Bartsch has been a longtime champion of emerging designers, so she brought eight, NYC-based, totally avant garde designers to show at City: BabyLove’s Latex by Renee Masoomian; Casey Caldwell; Ben Copperwheat; Veritee Hill; Lactic Incorporated; Muffinhead; Hana Quist and SSIK by Kristina Kiss. …

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See the runway looks from Tampa Bay Fashion Week

Designs by Elizabeth Carson Racker.

Photo by Cherie Diez, Times

Designs by Elizabeth Carson Racker.

It's hard to believe Tampa Bay Fashion Week is 10.

Yes, our local fashion event is now a decade old, and a birthday party it did have. I've been attending the festivities for probably eight of those years, and I've seen the evolution, from scaling up to scaling down, from no runway show to two runway shows, from a wild, celebrity-filled party vibe (who can forget Kato Kaelin?) to the classier, more subdued yet celebratory event we saw Friday at International Plaza in Tampa. As it did in 2016, Tampa Bay Fashion Week presented a mix of mall retailers and local designers. The tone this year felt decidedly more elegant, with less focus on swimwear and more focus on eye-catching designs, particularly gowns. Everyone on the runway seemed a bit regal, and I left feeling inspired and energized.

Missed the show? Here's a peek at some of the most compelling looks from Fashion Week 2017, shot by Times photographer extraordinaire, Cherie Diez. Designs pictured are from Elizabeth Carson Racker, Dolce Couture, Ohlendorf atelier by Wendy OhlendorfSopho by Alexandra Bougadis and mall retailer Free People.

 

DOLCE COUTURE

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Tampa Bay Fashion Week returns, bringing new and returning designers to the runway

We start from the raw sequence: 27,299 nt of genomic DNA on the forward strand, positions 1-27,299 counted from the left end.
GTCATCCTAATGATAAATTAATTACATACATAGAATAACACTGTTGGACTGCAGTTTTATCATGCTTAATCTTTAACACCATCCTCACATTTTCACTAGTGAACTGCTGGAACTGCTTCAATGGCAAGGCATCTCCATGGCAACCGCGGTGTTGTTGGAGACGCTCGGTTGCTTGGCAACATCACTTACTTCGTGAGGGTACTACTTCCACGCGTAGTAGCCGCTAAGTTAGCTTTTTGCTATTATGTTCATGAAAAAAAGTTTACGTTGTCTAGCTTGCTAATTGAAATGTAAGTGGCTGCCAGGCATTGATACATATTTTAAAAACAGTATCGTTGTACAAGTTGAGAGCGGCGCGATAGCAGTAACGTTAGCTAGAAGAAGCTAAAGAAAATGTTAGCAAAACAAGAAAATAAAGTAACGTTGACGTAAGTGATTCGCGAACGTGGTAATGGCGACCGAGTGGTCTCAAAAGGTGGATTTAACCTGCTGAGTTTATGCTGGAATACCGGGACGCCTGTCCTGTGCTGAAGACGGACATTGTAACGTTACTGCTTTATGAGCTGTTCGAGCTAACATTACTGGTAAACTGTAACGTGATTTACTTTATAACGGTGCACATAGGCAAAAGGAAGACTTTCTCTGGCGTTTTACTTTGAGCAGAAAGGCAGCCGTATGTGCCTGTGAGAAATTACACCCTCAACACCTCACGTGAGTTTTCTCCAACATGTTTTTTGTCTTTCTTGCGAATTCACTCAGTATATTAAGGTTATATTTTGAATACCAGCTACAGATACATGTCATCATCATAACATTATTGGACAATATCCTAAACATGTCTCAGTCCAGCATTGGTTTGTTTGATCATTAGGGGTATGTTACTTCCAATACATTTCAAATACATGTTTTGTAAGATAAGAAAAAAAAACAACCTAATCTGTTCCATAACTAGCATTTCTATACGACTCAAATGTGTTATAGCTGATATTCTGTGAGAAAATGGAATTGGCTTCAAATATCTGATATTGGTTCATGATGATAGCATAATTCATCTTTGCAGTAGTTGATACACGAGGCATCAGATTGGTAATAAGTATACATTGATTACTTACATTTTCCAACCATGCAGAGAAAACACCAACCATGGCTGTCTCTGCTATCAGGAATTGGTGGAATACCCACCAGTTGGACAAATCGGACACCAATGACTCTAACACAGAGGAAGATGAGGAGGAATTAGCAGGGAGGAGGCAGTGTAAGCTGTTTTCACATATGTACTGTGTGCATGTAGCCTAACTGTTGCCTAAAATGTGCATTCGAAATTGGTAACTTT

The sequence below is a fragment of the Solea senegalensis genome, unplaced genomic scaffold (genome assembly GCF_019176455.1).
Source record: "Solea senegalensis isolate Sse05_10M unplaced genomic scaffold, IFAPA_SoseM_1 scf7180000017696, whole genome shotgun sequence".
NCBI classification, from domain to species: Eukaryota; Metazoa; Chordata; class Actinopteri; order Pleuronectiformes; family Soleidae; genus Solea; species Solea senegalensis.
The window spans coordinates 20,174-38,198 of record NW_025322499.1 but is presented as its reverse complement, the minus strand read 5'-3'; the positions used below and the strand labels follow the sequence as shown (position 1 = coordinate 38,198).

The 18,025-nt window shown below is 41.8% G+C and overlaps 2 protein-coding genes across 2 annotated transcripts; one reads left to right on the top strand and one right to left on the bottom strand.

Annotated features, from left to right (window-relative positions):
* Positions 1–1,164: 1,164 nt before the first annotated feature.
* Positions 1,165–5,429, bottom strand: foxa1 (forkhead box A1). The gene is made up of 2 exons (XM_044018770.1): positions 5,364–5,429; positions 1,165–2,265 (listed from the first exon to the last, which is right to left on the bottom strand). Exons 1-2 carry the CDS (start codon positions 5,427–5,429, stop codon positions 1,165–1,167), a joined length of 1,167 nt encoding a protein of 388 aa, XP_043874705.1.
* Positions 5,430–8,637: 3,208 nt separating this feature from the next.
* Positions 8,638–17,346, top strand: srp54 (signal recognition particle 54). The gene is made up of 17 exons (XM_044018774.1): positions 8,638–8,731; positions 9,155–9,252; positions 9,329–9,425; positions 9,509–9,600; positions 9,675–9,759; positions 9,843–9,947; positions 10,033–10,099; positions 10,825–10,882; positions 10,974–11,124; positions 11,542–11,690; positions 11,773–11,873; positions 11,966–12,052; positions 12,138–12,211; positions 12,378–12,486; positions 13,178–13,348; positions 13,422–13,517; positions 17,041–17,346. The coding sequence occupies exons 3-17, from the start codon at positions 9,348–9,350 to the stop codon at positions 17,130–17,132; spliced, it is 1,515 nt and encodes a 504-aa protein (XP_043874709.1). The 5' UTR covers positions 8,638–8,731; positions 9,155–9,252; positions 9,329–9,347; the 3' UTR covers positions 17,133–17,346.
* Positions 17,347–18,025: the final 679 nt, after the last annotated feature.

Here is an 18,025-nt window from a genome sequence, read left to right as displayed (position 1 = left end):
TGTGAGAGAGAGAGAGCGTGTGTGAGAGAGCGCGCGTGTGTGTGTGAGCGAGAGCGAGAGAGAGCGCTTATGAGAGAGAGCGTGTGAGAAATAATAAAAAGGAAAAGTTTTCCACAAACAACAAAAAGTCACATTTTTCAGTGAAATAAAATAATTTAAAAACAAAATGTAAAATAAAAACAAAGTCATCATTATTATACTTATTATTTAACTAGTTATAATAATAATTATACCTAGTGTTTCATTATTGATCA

Elizabeth Carson Racker in her studio, working on her latest collection to be shown at Tampa Bay Fashion Week.

Courtesy of Nancy Vaughn

Elizabeth Carson Racker in her studio, working on her latest collection to be shown at Tampa Bay Fashion Week.

MAKE IT WORK: TAMPA BAY FASHION WEEK

Now that we’ve come through Hurricane Irma, we can begin to focus on the things that we enjoy and make us happy. Like fashion.

Lucky for us, Tampa Bay Fashion Week kicks off today. Now in its 10th year, the event was originally scheduled for September, but Irma wasn’t allowing it. Some of the designers and models were affected by power outages and flooding issues, so founder Nancy Vaughn made the decision to postpone the event, which is probably for the better, since you may have not been too keen on going to fabulous fashion events when you haven’t had a hot shower in a week. Here are the details of the rescheduled event.

EVERYONE HAS A FASHION STORY

This year’s theme, “Fashion Is a Story,” is a community-driven project in which Tampa Bay fashion professionals and enthusiasts are encouraged to share their fashion journeys and stories on social media using the hashtag #fashionisastory. TBFW also interviewed locals with an affinity for fashion, including our own features editor, Stephanie Hayes. They’re great fun to read; find them at tampabayfashionweek.com.

STYLE AND SERVICE DAY …